First, we note that the 45° band itself can’t be empty, because the number of integer values it allows for a – b is:
l – g2 – (g1 – h) + 1 = l + h – (g1 + g2) + 1 = g3 + 1
The range for a – b encompassed by the top left and bottom right corners of the rectangle is:
–min(g2, h) ≤ a – b ≤ min(g1, l)
For the intersection to be empty, one of these ranges would have to lie entirely outside the other. If the rectangle’s range is to the left of the 45° band:
min(g1, l) < g1 – h
This is clearly impossible unless it is l that is the minimum in min(g1, l), so it would require:
l < g1 – h
which in turns leads to the impossible requirement:
g1 > l + h
Similarly, it turns out to be impossible for the rectangle’s range to lie to the right of the 45° band. So, we are free to choose g1 and g2 without any risk of making the solution set for (a, b) empty.
That leaves us with the problem of picking definite values for g1 and g2 and (a, b) in order to minimise:
ρ = |2a + 2b – (g1 + g2)|
subject to the constraints of the rectangle and the 45° band. The sum 2a + 2b takes constant values on each line that cuts across the plane at –45°, so to minimise ρ, we want the point (a, b) to lie as close as possible to the particular line where 2a + 2b = g1 + g2.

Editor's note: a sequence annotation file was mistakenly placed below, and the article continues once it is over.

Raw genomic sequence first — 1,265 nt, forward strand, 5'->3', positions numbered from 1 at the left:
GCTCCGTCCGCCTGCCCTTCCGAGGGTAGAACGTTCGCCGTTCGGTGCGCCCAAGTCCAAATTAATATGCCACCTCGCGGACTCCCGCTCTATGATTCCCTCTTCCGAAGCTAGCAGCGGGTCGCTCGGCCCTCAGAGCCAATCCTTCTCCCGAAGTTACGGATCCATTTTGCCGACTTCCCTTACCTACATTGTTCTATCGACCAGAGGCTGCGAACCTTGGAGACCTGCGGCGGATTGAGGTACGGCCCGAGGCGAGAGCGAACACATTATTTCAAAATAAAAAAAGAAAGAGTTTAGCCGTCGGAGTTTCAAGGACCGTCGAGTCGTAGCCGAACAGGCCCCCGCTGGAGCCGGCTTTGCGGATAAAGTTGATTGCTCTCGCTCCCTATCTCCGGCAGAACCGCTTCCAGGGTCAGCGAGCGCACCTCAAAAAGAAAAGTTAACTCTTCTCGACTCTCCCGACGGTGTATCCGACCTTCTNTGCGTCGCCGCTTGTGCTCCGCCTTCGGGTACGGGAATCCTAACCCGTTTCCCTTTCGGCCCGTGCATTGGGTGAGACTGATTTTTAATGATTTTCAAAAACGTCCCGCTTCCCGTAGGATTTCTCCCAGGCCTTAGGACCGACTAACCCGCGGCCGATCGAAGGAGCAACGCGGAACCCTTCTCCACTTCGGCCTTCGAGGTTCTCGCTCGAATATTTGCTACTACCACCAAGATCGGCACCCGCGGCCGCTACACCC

Because g1 and g2 will either be equal or will differ by 1, the only way we can end up using no reference coins at all is if they are equal. So, let’s tentatively assume that we make the choice g1 = g2, and see if we hit any obstacles.
What particular point could we choose for (a, b)? The point P1 = (g1, 0) will lie on the line that gives us ρ = 0, but it might not meet the constraints we need. We need:
g1 – h ≤ (a – b = g1) ≤ l – g1
Clearly it will satisfy the first inequality, but it might or might not satisfy the second. If 2 g1 > l, consider the alternative point:
P2 = (floor(l/2), g1 – floor(l/2))
(a – b = 2 floor(l/2) – g1) ≤ l – g1
Does P2 meet the first inequality? To violate it would require:
g1 – h > 2 floor(l/2) – g1
2 g1 > 2 floor(l/2) + h
If l is even, the RHS here is l + h, and it is impossible for the sum of two equal-sized groups, out of the three into which l + h is divided, to have a larger size. If l is odd, the inequality becomes:
2 g1 > l + h – 1
This is only possible if g1 = g2 = 1 and g3 = 0, with l + h = 2. Since we also require 2 g1 > l, the only way this can arise is with l = h = 1. We have already noted that this might be a case that needs special treatment, so we will set it aside for now and check whether the other constraints are satisfied for all other cases.
If 2 g1 ≤ l, P1 = (g1, 0) lies at the bottom right-hand corner of the rectangle, because min(g1, l) = g1. So it meets all the constraints.
If 2 g1 > l, we have P2 = (floor(l/2), g1 – floor(l/2)). Both coordinates are clearly non-negative, and a = floor(l/2) is less than or equal to both g1 and l. We also need: